If the Terps' loss to Bowling Green two weekends ago felt like sickness, their win Saturday against South Florida was the medicine that tasted terrible but put you on the road to recovery. The Terps' trip to Morgantown next weekend, where a challenging West Virginia team awaits them, is like your first day back at work when your immune system isn't quite itself but work still has to get done. The Mountaineers could expose a lot of Maryland's deficiencies and make you forget this weekend's game ever happened, or Maryland could play mistake-free and be competitive. We'll see.
More on what we're looking for in a moment. For now, here's some of what we just saw.
Maryland vs. South Florida – What we saw
1. Up-and-down QB play. In his first start of the season, Caleb Rowe threw for 300 yards and four touchdowns. Good! In his first start of the season, Caleb Rowe threw three interceptions. Bad! Rowe was highly uneven. If Maryland is to have a chance against West Virginia, it will need a lot of the good and almost none of the bad. Against South Florida's nothing passing game, Maryland had a margin for error on both sides of the ball it won't have going forward.
2. More pass-blocking savvy. That's three-straight sack-less games pitched by Maryland's offensive line. That hasn't ever happened under Randy Edsall, and I petered out quickly while trying to find the last time this happened. Maryland's running game has been pretty bad, and the line deserves some blame for that. But, wow, the pass protection: It's been absolutely terrific. Maryland quarterbacks have barely even been pressured.
3. A lid on the defense, usually. Sean Davis and Anthony Nixon blew one coverage in Maryland's secondary on Saturday. USF receiver Rodney Adams got behind Davis, and Nixon wasn't there to prevent a long touchdown. Fortunately for them, Adams did that himself when he dropped the ball. With that in mind, Maryland didn't give up any long passes all day. Davis actually skied to intercept a different deep shot from Quinton Flowers to Adams, and Maryland didn't concede anything longer than 28 yards. For a defense that's had big-play problems for a year now, that was a welcomed sight.
Maryland vs. West Virginia – What we're looking for
1. A menacing defense. When you think "West Virginia," you probably don't think about defense. But these aren't your father's Mountaineers. Despite his offensive background, head coach Dana Holgorsen has put together the collegiate version of the Seattle Seahawks' defense, punctuated by a secondary analogous to Seattle's Legion of Boom. Safety Karl Joseph (pictured above) plays the part of Kam Chancellor. He's a devastating hitter with great football instincts, and he's been a standout in games against Maryland before. The front seven is nasty, too. Defensive end Noble Nwachukwu, who terrorized Maryland's offensive linemen a season ago in a three-point win, is still around. This was a top-25 defense last year and should be again this year.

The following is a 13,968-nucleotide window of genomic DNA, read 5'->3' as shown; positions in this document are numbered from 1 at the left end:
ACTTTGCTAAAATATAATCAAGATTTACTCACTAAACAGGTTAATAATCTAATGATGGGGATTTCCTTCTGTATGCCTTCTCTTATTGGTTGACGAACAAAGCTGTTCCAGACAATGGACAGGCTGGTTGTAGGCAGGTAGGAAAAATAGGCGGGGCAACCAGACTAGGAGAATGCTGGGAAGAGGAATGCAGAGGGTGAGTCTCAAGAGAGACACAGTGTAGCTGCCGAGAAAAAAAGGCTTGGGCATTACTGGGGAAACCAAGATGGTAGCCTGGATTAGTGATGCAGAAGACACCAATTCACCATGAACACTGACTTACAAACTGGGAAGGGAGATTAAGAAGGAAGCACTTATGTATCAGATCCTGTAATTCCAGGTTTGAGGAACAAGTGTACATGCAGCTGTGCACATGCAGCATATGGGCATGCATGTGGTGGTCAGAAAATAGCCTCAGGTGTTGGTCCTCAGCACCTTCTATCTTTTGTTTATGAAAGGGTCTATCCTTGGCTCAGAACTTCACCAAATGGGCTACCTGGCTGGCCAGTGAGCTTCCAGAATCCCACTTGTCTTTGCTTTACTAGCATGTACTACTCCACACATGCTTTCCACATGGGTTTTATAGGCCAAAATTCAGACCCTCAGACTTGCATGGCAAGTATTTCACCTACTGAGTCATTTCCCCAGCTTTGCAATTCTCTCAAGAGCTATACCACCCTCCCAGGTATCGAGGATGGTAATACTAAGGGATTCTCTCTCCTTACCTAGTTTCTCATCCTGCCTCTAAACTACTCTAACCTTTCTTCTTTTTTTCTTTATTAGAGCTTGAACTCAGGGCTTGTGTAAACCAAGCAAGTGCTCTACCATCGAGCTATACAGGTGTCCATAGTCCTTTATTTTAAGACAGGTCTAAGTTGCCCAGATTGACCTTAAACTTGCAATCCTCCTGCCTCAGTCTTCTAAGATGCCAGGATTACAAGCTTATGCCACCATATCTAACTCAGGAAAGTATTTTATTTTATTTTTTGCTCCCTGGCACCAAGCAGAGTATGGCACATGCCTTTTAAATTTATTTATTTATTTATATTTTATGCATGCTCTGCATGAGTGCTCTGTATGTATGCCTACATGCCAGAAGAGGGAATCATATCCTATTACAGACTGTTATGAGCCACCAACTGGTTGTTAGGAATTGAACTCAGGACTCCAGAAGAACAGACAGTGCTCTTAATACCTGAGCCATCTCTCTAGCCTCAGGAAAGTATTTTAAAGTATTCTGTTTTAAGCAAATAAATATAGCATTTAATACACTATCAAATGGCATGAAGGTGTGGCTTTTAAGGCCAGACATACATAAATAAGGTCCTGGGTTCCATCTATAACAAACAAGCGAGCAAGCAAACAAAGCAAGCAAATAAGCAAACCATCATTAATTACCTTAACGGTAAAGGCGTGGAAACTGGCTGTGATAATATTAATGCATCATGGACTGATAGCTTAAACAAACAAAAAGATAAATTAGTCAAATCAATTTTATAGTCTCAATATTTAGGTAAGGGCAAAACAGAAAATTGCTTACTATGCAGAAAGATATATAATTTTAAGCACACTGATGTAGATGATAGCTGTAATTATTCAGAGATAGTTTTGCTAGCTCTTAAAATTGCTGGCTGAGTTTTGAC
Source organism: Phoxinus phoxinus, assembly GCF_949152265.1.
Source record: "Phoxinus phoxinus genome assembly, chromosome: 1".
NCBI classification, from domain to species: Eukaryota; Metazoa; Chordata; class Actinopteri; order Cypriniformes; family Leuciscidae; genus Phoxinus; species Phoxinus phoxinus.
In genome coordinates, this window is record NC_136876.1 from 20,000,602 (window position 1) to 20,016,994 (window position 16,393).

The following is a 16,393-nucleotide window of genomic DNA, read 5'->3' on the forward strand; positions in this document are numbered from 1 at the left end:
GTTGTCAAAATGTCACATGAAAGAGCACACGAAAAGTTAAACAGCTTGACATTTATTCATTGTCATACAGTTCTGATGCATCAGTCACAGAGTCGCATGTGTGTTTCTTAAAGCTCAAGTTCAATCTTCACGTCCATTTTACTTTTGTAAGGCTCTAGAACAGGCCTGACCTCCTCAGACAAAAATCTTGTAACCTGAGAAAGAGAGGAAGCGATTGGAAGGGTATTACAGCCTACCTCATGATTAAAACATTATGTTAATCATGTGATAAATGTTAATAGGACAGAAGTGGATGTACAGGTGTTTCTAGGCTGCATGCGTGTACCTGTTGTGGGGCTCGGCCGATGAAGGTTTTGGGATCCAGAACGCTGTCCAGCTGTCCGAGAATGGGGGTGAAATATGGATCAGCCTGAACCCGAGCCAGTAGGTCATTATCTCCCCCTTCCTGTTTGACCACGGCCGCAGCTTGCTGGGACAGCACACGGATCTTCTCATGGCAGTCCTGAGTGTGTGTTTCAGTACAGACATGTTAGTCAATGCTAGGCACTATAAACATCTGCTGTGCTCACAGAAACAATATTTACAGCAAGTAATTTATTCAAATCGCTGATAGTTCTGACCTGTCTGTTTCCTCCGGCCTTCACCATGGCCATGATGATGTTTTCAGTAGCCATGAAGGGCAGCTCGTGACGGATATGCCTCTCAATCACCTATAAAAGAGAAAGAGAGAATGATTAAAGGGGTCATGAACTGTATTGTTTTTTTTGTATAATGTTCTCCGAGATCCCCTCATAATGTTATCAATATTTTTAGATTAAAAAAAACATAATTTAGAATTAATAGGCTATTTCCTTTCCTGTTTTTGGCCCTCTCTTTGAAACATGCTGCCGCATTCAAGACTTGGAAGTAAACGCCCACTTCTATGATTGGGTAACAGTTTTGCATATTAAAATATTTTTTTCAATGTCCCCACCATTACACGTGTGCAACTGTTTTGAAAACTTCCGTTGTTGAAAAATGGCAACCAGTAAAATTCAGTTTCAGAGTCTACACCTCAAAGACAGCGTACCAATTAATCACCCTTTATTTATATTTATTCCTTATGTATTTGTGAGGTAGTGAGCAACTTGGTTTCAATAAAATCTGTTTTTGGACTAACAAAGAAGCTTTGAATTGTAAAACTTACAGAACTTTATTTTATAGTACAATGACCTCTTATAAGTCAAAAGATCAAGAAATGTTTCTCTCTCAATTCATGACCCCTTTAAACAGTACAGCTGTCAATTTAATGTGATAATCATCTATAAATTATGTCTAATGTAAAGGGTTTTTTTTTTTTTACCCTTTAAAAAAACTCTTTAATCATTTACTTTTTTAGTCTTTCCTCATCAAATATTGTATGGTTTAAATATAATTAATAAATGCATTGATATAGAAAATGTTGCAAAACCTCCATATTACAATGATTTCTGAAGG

2. A slower-paced offense – maybe. Perhaps you remember last fall, when Randy Edsall proclaimed there was a "problem in college football" when West Virginia crammed 108 plays into its game against Maryland? The Mountaineers haven't looked like that so far. West Virginia only ran 77 plays in a 41-17 win over Liberty in its last game. Before that, 66 plays against Liberty. I'm not exactly sure what the deal is here, or if West Virginia might consider speeding up again after Maryland was set aflame by Bowling Green's breakneck pace. Last year's WVU offensive coordinator, Shannon Dawson, has since moved on to Kentucky, and star receivers Kevin White and Mario Alford are gone, too.
3. Critical special teams. No matter its pace, WVU is objectively more talented on offense and defense than Maryland. If the Terps want to win, starting off from better field position than the Mountaineers will be helpful. Maryland's done very well in this regard so far, both on punts and kickoffs going both ways, but has struggled with turnovers. On Saturday, the Terps have to be at their sharpest in this phase to give their defense some space and give Rowe less of it to cover.